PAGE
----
Elizabeth Concordia

In the Arena with Elizabeth Concordia

Elizabeth B. Concordia is the President and CEO of UCHealth, a nationally recognized non-profit health system comprised of leading community hospitals and the region’s only academic medical center with a workforce of more than 26,000 employees.

How are hospitals faring at this point in the pandemic? Have the challenges changed?

Right now, hospitals are challenged for capacity. The COVID-19 vaccine has given us a lot of hope and helped reduce cases in our state, but we still have hospitals that are oversubscribed with COVID-19 patients, as well as very large numbers of other patients who need care. It’s a real challenge, and our staff members are exhausted. It’s very frustrating for them to see so many patients in the hospital who are unvaccinated. Back when COVID first started, it was very different because, at that time, there was no vaccine. But now, this is preventable. It’s important to stress that our staff members and providers are very dedicated to serving our patients and the community, and I appreciate their sacrifices.

What is your approach to working with policymakers to understand this complex industry? 

First and foremost, the most important thing that we do is take care of patients. We demonstrate through our actions that we’re completely committed to improving the lives of Coloradans. If we can align on what motivates and drives us every single day, and send that message, it creates a starting point. From there, we try to simplify and educate legislators and policymakers as to what is going on both inside and outside our facilities as we provide care, innovate, improve quality and reduce costs. There is so much misinformation that it’s a constant challenge to try to clearly articulate what is really going on in the industry, so our goal is to partner as well as help simplify and articulate reality.

Is there anything you wish the legislature understood about health care?

A lot. Some in the legislature think that hospitals are just driving up the cost of health care, and there’s not an understanding or appreciation for how complex it is to run a health care operation.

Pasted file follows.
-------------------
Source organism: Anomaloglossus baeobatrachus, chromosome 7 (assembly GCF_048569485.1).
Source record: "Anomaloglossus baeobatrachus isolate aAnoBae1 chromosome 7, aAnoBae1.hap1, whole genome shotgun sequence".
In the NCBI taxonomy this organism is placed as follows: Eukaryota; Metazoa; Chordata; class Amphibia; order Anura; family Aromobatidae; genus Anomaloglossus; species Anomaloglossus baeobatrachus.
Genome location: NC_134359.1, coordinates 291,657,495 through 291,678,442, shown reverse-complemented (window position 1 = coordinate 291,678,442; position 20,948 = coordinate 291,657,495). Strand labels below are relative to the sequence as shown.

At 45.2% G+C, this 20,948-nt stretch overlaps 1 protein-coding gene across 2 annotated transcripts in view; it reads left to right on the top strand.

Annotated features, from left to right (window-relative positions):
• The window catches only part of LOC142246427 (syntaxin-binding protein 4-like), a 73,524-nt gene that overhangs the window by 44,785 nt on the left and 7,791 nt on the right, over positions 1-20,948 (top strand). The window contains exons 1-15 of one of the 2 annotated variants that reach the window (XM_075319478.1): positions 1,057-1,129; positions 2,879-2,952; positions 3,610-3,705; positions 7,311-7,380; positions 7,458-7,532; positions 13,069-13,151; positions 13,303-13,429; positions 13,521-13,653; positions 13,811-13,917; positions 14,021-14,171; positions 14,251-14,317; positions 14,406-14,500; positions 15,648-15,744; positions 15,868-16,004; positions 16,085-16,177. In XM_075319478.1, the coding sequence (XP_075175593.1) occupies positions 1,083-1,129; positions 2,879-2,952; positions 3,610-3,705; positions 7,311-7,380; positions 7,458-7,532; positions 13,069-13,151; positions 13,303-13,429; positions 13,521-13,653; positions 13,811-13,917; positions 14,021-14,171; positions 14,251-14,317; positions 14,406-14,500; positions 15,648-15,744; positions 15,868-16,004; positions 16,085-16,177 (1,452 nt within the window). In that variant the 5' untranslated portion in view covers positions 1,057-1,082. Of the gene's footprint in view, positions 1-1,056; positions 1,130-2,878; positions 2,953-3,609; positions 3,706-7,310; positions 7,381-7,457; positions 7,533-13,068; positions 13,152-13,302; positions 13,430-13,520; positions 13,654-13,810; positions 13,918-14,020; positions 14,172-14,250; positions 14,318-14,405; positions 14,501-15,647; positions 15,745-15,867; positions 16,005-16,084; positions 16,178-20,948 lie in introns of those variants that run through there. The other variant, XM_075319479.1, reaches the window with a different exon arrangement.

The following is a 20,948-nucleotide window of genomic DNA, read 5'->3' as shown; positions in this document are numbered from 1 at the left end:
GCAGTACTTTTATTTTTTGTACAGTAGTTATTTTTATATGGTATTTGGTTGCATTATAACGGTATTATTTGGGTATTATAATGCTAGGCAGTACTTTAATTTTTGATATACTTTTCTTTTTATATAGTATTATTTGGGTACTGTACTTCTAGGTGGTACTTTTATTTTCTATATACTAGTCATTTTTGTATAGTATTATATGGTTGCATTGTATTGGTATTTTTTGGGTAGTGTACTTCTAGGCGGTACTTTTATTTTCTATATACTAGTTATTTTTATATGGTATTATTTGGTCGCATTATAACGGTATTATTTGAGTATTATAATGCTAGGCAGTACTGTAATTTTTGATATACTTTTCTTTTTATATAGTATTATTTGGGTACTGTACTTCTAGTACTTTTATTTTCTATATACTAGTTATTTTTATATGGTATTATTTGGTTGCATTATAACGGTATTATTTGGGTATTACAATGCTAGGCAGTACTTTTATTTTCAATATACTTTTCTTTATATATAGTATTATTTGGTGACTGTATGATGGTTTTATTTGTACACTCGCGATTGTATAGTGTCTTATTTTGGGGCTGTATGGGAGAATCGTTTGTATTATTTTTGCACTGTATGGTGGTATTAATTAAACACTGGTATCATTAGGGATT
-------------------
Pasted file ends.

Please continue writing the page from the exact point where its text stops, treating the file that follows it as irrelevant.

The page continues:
For example, the difficulty and expense of turning on a dime to address a global pandemic while caring for all of our other patients is misunderstood. Reimbursement is convoluted, and it’s a real challenge to communicate how exactly we get paid. It is not as simple as reducing rates to lower the health care costs of patients. Lowering rates doesn’t necessarily mean that insurance companies will pass along the savings, and in-hospital care is only a small fraction of total health care costs. There are drug costs and outpatient costs to consider, and our expenses in labor costs, drug costs and supplies are constantly increasing. However, when the legislature thinks of lowering the cost of health care, they are narrowly focused on hospitals. I think it’s important to look at health care costs broadly, including the impact of preventive care and overall wellness. Keeping people healthy, and helping them avoid hospitalizations and the need for prescription medications, can help to dramatically reduce overall costs.

I understand that in several positions, you’ve been the first woman to hold the role. How has this influenced you as a leader?

I’ve always said, judge me by my outcomes. As a mother of three, I’ve made sure that the men and women who work for me have as much work-life balance as possible. When their kids are young, it’s important to go to their Halloween parades, to be there for the first day of school, and to attend their other functions. When their kids are older, I want them to feel free to take the family vacation and attend graduation. I try to understand what’s going on with the various people who work for and with me, and clearly articulate to them that I want them to be part of their families’ daily lives. I also want to make sure that I’m always advocating for women in leadership positions and making sure they get fair pay.

What is a common misconception people have about being a CEO?

People often look at CEOs as the people who make the decisions and don’t realize that it’s sometimes a very lonely role.

Rapid Fire Round:

  • Who inspires you? My mother. She is a great example of hard work, commitment to family, love for this country, and appreciation for the military.
  • What is your favorite place in Colorado? Anywhere in the mountains.
  • What are you reading? I escape to historical fiction and am currently reading I was Anastasia by Ariel Lawhon.
  • What’s your favorite restaurant? I don’t have a favorite, I like variety
  • Is there anything else you would like to add? Be kind and get vaccinated!
November 10, 2021